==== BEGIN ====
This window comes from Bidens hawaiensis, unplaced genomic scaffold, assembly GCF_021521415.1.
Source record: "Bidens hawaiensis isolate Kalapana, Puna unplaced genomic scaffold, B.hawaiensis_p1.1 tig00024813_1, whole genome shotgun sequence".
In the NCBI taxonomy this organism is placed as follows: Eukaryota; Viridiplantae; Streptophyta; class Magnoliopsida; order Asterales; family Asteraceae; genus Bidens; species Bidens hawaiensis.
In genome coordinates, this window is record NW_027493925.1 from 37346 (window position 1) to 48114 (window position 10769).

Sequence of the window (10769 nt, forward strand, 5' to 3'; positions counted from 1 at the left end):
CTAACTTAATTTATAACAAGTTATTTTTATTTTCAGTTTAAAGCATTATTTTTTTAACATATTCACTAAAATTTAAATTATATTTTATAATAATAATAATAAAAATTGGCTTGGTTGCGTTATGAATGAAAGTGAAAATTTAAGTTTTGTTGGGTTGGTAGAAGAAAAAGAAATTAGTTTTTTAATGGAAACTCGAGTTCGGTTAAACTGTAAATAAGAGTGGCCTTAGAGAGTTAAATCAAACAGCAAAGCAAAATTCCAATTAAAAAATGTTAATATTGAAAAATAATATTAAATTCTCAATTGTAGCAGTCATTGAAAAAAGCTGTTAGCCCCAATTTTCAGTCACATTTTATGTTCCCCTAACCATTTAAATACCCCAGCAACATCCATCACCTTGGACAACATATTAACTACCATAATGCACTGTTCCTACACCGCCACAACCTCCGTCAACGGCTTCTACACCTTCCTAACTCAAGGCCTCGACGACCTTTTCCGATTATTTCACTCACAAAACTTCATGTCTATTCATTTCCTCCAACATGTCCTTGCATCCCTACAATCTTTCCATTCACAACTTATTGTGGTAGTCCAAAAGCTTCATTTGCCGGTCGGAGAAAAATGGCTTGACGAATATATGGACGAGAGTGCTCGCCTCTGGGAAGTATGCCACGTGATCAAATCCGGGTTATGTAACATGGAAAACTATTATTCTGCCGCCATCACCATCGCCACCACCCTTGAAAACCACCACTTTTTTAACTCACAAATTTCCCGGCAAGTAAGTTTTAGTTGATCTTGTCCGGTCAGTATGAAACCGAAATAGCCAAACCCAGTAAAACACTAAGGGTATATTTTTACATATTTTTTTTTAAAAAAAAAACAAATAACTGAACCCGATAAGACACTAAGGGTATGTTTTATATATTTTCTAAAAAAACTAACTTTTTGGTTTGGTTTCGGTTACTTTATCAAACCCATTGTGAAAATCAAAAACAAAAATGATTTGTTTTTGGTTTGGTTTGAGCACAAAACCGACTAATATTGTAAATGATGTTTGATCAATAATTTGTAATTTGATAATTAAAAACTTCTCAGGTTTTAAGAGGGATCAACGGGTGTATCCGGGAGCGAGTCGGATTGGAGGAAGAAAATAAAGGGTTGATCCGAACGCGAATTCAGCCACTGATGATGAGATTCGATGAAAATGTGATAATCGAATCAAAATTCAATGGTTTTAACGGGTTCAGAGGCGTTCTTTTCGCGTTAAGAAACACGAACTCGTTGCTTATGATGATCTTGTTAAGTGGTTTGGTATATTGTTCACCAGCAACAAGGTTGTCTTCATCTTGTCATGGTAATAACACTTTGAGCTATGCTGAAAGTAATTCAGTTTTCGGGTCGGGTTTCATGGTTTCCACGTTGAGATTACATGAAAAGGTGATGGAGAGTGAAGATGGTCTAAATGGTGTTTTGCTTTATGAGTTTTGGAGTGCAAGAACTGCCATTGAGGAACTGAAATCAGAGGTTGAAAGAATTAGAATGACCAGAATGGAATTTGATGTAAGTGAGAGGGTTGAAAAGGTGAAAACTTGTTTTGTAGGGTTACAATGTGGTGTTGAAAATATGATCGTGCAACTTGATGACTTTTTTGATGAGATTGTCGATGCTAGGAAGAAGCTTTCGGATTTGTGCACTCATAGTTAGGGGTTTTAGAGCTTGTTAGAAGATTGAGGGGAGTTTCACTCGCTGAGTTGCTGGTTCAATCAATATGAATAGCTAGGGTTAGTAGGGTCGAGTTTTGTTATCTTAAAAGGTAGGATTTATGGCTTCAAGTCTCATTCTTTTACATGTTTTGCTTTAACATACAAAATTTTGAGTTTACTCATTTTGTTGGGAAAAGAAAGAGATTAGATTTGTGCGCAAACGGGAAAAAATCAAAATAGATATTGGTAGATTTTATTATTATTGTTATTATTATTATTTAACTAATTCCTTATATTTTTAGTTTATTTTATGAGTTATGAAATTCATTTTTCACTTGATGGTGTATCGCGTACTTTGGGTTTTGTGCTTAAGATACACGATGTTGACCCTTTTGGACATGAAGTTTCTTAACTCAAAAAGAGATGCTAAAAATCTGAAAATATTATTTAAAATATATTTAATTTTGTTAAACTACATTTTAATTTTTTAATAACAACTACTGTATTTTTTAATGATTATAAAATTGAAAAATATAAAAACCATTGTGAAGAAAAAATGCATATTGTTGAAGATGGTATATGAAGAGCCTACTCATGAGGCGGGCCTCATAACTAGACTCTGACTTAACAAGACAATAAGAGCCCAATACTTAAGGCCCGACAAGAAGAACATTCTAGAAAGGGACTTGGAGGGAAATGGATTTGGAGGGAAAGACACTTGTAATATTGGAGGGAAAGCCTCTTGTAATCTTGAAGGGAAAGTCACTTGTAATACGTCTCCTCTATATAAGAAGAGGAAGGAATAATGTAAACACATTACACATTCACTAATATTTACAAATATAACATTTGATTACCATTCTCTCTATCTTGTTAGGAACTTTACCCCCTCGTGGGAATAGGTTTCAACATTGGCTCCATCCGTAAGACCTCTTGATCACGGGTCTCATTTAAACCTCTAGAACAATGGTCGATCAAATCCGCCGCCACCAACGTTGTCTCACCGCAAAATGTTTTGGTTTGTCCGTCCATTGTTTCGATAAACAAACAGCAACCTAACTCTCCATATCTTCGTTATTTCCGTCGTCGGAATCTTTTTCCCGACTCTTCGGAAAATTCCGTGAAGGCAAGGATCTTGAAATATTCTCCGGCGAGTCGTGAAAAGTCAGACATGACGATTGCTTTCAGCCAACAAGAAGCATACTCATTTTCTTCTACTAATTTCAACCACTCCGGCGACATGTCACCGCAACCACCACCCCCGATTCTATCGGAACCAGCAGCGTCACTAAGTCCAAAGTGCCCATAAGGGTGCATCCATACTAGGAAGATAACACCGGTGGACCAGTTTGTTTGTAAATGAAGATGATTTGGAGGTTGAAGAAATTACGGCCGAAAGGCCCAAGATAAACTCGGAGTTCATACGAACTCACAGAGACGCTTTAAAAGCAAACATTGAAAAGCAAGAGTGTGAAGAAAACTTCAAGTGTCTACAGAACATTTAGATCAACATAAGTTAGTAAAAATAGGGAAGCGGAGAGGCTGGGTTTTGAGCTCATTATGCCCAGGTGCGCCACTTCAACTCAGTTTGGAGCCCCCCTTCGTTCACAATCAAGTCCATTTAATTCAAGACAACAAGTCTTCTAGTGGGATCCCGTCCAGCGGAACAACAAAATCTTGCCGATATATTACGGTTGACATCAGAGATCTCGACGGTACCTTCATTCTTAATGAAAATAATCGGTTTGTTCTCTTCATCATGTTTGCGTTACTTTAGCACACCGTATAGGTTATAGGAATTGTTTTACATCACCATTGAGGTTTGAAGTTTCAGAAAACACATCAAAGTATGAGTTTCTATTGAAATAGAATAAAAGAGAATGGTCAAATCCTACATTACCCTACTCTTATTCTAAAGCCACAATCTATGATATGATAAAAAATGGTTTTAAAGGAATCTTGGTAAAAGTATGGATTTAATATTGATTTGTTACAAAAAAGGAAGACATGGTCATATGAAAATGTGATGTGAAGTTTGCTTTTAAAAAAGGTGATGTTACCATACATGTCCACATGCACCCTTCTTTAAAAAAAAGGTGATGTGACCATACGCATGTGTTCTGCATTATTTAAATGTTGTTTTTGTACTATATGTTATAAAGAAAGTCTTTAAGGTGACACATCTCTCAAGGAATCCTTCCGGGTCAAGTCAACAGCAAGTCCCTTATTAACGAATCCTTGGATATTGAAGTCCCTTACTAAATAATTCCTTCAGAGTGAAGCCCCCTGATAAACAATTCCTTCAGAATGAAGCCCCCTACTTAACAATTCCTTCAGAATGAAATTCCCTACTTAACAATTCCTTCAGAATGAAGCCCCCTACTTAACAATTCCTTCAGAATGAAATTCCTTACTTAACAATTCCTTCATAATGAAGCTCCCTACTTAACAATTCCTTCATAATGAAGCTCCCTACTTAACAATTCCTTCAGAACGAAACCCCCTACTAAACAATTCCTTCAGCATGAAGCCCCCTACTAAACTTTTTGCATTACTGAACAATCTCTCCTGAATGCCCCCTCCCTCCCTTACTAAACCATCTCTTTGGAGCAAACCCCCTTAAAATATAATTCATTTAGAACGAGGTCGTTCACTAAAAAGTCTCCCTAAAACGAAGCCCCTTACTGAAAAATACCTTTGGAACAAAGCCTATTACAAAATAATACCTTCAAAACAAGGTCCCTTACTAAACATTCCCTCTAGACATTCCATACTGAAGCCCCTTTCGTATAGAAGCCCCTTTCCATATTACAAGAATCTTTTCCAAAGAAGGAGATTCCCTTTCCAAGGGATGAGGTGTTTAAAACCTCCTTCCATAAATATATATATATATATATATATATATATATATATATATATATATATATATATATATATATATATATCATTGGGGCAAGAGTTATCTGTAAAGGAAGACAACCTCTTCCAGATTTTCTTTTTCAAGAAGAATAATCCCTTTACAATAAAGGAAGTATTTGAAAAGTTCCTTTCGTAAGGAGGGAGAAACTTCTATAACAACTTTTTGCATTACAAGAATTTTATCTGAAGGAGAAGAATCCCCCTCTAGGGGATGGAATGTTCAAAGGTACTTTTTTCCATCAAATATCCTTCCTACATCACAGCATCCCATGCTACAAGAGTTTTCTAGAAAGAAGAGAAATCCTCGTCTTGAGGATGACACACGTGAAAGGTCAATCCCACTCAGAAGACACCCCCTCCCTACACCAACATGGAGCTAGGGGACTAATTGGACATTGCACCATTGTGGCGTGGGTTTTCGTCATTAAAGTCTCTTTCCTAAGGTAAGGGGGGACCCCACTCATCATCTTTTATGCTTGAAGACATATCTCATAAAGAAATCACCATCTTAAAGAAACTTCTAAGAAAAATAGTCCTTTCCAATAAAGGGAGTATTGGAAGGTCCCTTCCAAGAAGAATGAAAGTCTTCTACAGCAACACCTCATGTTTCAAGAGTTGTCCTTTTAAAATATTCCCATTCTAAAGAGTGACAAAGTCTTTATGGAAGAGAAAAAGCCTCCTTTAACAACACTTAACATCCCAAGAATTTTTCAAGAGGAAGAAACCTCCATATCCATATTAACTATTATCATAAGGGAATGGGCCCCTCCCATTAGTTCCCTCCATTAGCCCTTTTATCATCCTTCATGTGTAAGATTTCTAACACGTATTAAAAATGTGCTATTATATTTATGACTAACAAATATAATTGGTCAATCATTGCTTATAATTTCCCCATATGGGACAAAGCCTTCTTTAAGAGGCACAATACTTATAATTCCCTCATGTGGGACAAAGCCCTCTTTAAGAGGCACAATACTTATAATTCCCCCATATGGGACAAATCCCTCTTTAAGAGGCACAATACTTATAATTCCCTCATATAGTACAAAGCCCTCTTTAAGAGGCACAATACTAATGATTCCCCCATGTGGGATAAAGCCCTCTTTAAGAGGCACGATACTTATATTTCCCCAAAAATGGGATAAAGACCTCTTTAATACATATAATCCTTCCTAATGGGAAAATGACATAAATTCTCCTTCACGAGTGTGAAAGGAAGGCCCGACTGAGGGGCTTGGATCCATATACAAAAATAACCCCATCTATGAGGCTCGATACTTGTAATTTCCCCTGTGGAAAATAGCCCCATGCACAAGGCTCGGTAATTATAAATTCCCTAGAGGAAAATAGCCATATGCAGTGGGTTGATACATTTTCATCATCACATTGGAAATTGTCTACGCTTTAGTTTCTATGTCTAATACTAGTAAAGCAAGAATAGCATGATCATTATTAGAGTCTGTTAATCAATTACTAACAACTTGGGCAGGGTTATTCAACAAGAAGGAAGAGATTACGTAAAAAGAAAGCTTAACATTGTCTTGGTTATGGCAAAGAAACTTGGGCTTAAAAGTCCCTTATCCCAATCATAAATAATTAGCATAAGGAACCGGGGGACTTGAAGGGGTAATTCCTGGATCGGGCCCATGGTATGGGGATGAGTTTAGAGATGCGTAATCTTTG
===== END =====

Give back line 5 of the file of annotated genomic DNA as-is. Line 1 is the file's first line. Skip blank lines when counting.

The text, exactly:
Sequence of the window (10769 nt, forward strand, 5' to 3'; positions counted from 1 at the left end):